Sunday, October 27, 2013

Have we accomplished anything?

When we agreed to come to Haiti for FHM, we knew we were to be here only temporarily.  We were on location to help out until a decision could be made on the next guesthouse manager. 

As I write this, the decision making process is still in progress.  We are orienting another interim manager over the weekend.  He will work at least for November and December.

The good news is that our 40 pages or so of guesthouse manager notes should make life easier for anyone new to running a guesthouse in Haiti.

A bit of reflection on our time here -

  • We've learned a lot about ourselves and how we personally and as a couple have been able to respond in a situation like this.  Yes, we're still married.
  • It's been rewarding as well as frustrating to figure out the "systems."  We have enjoyed the challenge. It's been immensely interesting to get to know Leogane, the good, the improving, and the imponderables.  We would have to live here a long time to understand more, to even know the questions to ask.
  • We've enjoyed getting to know staff members, Yvette and Richard particularly.  We've met and interacted with many others, although getting to know them less well.  It has been a special privilege to develop relationships with local people.
  • We have also met quite a number of interesting Americans, some just here for a week, others here for longer term.  It's a treasure trove of people dedicated to helping Haiti.
  • We had a very long list of projects for Kathy, some expecting analysis which first required our understanding of how things worked.  Other projects were repairs that Jeff did or we asked others to do.

    Many projects we added ourselves because we saw they needed to be done.  And some we added to "entertain" ourselves, to pass the time well.   

    We've actually done everything on our list, close to 60 small and larger projects, so that feels good.  I think the guesthouse is in better shape physically than when we arrived.
  • We haven't read all the books we brought, which is a good thing, because it means we didn't have a lot of spare time to fill.
  • We have seen many beautiful sites, some of them right here at the guesthouse. Haiti is truly a beautiful place.
So, I think we've meet our simple objectives, as recorded in our second blog - 'for fun and adventure and challenge.  And also to serve.'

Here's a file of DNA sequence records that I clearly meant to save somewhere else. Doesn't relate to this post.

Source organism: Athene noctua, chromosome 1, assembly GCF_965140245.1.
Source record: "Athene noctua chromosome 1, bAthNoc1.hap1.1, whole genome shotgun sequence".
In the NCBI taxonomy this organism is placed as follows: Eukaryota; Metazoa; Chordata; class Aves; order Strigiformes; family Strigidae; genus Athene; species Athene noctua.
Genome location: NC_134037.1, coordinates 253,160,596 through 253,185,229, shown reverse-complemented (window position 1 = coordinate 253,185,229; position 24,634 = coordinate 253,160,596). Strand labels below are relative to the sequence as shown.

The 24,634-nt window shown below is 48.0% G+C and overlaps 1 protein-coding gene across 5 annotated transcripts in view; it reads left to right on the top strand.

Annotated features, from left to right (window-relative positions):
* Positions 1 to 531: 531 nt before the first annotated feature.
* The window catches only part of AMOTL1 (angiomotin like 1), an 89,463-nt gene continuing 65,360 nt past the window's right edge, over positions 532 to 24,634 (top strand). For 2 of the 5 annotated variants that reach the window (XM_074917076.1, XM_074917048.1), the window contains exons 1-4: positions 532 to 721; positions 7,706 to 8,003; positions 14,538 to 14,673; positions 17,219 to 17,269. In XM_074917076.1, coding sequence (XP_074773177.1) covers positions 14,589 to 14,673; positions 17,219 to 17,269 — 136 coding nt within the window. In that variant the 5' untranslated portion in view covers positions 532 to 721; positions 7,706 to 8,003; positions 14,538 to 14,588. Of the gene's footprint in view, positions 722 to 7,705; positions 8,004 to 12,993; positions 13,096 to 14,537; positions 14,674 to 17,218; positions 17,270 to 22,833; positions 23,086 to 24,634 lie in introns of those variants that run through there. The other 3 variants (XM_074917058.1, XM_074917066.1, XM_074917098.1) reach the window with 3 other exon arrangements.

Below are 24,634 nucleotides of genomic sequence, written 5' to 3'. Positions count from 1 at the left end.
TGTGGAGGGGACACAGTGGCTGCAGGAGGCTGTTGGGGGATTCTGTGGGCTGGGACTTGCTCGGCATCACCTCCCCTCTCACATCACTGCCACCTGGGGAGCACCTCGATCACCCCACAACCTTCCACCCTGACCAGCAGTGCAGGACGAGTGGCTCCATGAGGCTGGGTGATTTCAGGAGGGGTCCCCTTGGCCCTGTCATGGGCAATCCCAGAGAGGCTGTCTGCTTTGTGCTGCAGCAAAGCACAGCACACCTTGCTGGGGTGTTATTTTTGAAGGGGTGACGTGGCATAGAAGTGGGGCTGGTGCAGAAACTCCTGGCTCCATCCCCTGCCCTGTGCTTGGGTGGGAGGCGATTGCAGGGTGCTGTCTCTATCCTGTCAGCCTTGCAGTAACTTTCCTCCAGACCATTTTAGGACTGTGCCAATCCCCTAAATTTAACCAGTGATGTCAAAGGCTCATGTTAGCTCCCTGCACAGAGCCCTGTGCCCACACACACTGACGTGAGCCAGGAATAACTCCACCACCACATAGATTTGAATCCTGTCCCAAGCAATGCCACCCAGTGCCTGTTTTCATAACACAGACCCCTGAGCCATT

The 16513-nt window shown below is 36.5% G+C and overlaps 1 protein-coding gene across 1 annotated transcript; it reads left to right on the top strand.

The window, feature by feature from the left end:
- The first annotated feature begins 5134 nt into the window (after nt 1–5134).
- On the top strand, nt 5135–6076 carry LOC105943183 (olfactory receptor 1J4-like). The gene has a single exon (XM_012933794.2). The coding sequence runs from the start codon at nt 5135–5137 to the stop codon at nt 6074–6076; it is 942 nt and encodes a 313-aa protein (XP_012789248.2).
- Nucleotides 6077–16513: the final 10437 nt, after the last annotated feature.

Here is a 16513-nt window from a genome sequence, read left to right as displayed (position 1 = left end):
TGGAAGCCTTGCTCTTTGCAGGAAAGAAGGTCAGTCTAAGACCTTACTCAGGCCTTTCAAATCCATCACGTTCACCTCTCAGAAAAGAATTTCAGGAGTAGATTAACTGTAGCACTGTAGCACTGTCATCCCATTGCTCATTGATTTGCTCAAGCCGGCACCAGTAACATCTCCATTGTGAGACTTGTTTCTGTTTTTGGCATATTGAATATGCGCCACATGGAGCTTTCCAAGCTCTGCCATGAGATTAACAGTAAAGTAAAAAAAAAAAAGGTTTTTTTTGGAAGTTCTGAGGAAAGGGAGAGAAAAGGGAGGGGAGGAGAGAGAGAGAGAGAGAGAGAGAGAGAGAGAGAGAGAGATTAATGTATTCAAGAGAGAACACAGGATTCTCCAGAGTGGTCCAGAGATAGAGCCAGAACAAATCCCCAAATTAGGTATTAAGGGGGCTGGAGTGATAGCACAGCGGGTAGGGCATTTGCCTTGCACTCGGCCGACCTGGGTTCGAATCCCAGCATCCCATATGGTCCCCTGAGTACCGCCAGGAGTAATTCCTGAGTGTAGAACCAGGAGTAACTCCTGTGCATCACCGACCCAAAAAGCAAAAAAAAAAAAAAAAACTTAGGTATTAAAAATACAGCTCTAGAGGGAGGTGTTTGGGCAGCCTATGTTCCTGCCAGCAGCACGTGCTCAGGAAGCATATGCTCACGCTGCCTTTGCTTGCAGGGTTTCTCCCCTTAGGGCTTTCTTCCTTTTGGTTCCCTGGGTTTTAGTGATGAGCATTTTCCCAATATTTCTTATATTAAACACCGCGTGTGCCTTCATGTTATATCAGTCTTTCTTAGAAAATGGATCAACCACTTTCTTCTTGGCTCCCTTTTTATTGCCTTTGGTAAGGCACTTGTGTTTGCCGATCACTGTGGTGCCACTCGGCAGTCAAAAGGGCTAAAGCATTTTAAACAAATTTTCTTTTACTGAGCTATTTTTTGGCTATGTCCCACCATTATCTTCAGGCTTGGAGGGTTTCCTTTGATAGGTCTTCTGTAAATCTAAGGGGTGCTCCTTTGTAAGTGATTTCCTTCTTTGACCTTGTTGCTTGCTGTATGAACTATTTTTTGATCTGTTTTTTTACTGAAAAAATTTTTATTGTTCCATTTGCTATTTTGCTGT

We still believe in the work of FHM, to collaborate with local partners to bring better health care to Haiti, particularly cervical cancer prevention and safer motherhood. 

It would have been especially interesting to have been here for the start of construction on the Women's Clinic in the Fondwa mountains and the Surgical Center here on the coastal plain.  But we knew that these were probably not going to happen while we were here.

But, we have great hopes for all that is planned.  We have been pleased at all the new development made since the earthquake.  And we hope that Haiti keeps being Haiti.

So, laughing with the pleasure of going home, and with wet eyes at having to leave all we've gotten to know here, we say good bye.

Saturday, October 26, 2013

Better use for styrofoam

View from the Christianville site, near Gressier, looking east towards the mountains
Many of you know Dale and Ingram from their days at CODEP.  I first met them there and had been interested in visiting their new site.  On Friday, they spent time with us at Christianville, where they now work.
Christianville is famous for its goats, chickens, and fish (a church in our neighborhood in Apex sponsors some of the goat farming).  Most of the eggs, meat and fish are used to feed the many school children the mission supports.
Interestingly, we met a volunteer at the site from Apex who works with NC State's goat project. He was in town working on breeding.  If you compare the size of the goats below to the photos we usually post, you'll note that the goats at Christianville are HUGE.
The goats come when their Haitian master calls, "Goat, goat!" No, that is not Kreyol.